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I want to add a month to a date...

But I want to assign the result to a new variable without changing the original date. I'd like to do this the standard way, which seems to be using Calendar.add() but that method changes the Calendar object used for calculation.

So I'm wondering what the "proper" thing to do here is - should I use Object.clone() and cast back to Calendar? Instinctively this seems a bit horrible and wrong. Alternatively should I create a new Calendar object from the original one using a syntax like:

Calendar newCalendar = Calendar.getInstance();
newCalendar.setTime(originalCalendar.getTime());

Seems pretty horrible too... surely there must be an easier way - please somebody tell me I'm missing something!

(...but please don't tell me to use Joda Time - I can't due to project constraints.)

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1  
"changing the original date"? can you provide one example input/ouput? –  Nambari Dec 12 '12 at 14:35
    
In case it helps, the original date is called startDate and the date one month later is called expiryDate. –  Steve Chambers Dec 12 '12 at 14:49
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5 Answers 5

up vote 1 down vote accepted

Calendar is not a pretty library so you shouldn't expect it to be.

AFAIK, Java 8 will have a new Date/Time library based on JodaTime. ;)

please don't tell me to use Joda Time - I can't due to project constraints

In that case, just learn to enjoy using Calendar and its quirks.

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I'm not expecting Calendar to be pretty but given it's part of the core language am just wondering the standard way people do this - it must be so common! –  Steve Chambers Dec 12 '12 at 14:44
    
AFAIK, Usually Calendar is treated as mutable, rather than take copies. I am not saying thats a good idea, but it's the way the API was designed 15 years ago. –  Peter Lawrey Dec 12 '12 at 15:36
1  
Thanks, points given - yours is probably the most informative answer even though it wasn't quite what I'd hoped. –  Steve Chambers Dec 12 '12 at 21:23
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In case it helps anyone or anyone has any comments here's the code I ended up with:

/**
 * Get a new date/time by adding the specified number at the specified granularity
 * (day/weeks/months etc.) to a date/time.
 * @param dateTime
 *            Date/time to add to
 * @param field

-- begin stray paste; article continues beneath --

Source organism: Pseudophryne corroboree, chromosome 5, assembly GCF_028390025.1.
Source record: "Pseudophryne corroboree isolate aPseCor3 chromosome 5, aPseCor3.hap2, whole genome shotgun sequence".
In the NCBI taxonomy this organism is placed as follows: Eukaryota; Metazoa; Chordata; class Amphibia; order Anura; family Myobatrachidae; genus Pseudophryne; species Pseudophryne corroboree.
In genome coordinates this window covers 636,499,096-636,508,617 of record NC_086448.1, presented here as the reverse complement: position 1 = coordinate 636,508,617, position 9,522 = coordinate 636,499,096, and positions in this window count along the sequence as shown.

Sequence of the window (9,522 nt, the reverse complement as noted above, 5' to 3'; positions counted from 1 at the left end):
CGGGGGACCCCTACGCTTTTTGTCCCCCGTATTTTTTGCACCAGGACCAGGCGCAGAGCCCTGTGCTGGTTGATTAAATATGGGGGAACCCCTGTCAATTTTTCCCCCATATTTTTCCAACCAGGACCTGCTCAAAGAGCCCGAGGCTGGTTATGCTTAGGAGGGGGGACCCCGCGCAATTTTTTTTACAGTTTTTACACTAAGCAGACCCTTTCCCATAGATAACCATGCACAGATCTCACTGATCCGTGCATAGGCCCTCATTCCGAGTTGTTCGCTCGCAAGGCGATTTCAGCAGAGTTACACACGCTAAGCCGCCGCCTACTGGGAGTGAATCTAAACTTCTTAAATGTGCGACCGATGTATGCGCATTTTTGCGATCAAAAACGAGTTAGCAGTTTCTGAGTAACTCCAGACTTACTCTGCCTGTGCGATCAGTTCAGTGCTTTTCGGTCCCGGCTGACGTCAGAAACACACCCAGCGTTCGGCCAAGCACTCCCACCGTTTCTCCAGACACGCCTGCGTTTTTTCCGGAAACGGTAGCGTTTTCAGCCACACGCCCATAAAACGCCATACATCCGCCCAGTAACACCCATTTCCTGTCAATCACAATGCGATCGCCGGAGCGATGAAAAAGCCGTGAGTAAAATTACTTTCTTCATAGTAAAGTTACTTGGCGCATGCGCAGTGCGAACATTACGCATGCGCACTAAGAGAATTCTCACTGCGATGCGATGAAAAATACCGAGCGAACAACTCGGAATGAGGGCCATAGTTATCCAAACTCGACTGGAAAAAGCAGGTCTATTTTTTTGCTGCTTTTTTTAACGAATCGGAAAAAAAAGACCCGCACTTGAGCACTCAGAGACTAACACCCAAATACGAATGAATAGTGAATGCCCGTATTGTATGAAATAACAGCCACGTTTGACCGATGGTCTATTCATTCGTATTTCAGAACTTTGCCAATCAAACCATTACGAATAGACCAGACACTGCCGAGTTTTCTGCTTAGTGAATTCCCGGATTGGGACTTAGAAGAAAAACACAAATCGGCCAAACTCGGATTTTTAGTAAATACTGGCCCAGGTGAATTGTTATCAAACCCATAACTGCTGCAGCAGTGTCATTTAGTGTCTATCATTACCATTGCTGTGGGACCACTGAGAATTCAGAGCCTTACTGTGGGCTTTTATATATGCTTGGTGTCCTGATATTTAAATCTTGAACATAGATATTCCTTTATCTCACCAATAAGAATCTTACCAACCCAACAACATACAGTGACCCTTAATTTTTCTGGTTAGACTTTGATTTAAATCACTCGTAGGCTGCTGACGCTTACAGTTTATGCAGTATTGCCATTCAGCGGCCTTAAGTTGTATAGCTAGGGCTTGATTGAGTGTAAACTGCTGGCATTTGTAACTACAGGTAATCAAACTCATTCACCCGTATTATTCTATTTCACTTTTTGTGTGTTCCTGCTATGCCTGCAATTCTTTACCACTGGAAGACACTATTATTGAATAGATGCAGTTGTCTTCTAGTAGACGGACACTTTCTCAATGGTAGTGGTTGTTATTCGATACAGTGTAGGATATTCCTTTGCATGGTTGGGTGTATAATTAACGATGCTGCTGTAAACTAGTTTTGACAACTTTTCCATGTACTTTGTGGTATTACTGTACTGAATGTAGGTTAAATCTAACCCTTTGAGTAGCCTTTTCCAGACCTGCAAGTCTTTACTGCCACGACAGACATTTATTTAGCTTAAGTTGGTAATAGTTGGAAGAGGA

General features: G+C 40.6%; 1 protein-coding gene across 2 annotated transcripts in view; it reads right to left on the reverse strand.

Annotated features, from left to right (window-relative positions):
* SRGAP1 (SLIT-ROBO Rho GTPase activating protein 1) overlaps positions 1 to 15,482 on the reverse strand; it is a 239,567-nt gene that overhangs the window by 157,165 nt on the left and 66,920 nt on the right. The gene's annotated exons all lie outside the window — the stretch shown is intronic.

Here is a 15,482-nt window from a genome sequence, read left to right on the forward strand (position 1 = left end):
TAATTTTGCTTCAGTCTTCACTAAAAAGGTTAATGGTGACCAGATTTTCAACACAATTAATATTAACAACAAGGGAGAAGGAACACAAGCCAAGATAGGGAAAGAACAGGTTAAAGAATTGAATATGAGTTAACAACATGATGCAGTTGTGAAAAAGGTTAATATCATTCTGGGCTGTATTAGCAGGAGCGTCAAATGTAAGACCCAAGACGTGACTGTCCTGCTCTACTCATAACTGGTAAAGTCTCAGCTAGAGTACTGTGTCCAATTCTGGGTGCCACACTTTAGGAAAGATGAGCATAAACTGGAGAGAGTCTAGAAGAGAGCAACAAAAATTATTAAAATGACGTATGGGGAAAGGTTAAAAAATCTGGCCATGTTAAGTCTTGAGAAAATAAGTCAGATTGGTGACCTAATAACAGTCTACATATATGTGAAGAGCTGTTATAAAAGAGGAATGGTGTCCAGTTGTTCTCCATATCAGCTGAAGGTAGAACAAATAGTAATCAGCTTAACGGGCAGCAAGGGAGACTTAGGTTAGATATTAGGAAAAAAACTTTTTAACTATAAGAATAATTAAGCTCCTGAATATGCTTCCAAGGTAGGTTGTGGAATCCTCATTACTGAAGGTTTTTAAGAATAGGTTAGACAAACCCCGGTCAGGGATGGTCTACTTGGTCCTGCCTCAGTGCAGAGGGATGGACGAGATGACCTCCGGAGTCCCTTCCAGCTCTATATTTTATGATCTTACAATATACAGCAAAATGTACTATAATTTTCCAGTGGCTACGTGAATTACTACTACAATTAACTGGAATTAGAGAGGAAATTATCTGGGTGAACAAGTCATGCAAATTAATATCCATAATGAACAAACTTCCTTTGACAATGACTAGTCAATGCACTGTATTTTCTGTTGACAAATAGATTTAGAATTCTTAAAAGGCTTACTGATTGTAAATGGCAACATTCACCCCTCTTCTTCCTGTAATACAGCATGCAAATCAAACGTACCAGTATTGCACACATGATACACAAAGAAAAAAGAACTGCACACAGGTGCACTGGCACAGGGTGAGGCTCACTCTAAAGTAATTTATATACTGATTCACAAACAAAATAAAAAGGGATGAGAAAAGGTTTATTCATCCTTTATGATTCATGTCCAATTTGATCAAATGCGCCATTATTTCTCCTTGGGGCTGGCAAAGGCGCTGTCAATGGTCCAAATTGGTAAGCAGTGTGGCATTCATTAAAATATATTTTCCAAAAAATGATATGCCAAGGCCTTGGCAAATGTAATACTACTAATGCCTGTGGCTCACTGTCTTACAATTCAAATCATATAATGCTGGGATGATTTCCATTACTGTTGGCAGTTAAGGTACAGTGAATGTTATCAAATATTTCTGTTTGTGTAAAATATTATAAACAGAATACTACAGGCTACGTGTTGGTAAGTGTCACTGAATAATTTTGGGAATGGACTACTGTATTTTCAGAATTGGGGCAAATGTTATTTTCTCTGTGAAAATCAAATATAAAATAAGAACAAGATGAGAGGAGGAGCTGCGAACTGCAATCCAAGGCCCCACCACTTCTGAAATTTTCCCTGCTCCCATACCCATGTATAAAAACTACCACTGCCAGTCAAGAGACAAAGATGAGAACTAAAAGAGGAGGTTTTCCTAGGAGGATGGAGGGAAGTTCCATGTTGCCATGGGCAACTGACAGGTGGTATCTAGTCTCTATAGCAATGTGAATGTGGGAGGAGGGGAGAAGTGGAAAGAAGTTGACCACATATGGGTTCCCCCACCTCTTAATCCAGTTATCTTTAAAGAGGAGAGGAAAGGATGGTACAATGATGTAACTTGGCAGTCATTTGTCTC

*            The calendar field representing granularity (day/weeks/months etc.)
 * @param amount
 *            Amount to be added
 * @return A new date/time from performing the calculation
 */
public static Calendar add(final Calendar dateTime, final int field, final int amount) {

    /* Throw exception at the earliest possible point instead of returning null.
     * Special handling for null value is not necessary in following code.
     */
    if (dateTime == null)
        throw new NullPointerException("dateTime is null!");

    // Clone the date/time so the original one isn't changed
    Calendar newDateTime = Calendar.getInstance();
    Date dateTimeAsMillis = dateTime.getTime();
    newDateTime.setTime(dateTimeAsMillis);

    // Add the specified amount at the specified granularity
    newDateTime.add(field, amount);


    return newDateTime;
}
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Calendar should have been using Enum for the fields. But as @Peter Lawrey said, the API was designed 15 years ago. –  mike Aug 8 '13 at 11:57
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If u really don't want to clone a new calendar object, U might retrieve how many days in the current month and then calculate how much time need to span to the next month.

At this time u can just setTime(currentCalendar.getTime() + spanTime);

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Think you win the prize for coming up with an even more horrible solution! –  Steve Chambers Dec 12 '12 at 14:51
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If you cannot use Joda-Time and restricted to the standard Date/Calendar API then I would suggest the following:

Calendar calendar = Calendar.getInstance();
Date originalDate = calendar.getTime();

calendar.add(Calendar.MONTH, 1);
Date newDate = calendar.getTime();

calendar.setTime(originalDate);

This will back up you current date, then use calendar to calculate current date + 1 month, and then restore the original settings to the calendar.

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Yes, I prefer this to clone() but was hoping there'd be a way with fewer lines of code! As Peter Lawrey pointed out, Calendar's certainly "not pretty" if this is the way people do it... –  Steve Chambers Dec 12 '12 at 14:46
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What is wrong with

Calendar resultCalendar = originalCalendar.clone(); // Or any other way of creating a copy
resultCalendar.add(...);

?

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Hmmm, clone() may be the answer but it just seems a little bit wrong to me, especially when I came across this thread: stackoverflow.com/questions/2499113/… –  Steve Chambers Dec 12 '12 at 14:42
    
This is an argument in favour of implementing copy constructors in all/many/few classes. –  Germann Arlington Dec 12 '12 at 14:46
    
Maybe true but unfortunately I'm not able to rewrite the Java language (incidentally this is for an external customer and as such I'm confined to using Java 1.6). –  Steve Chambers Dec 12 '12 at 14:55
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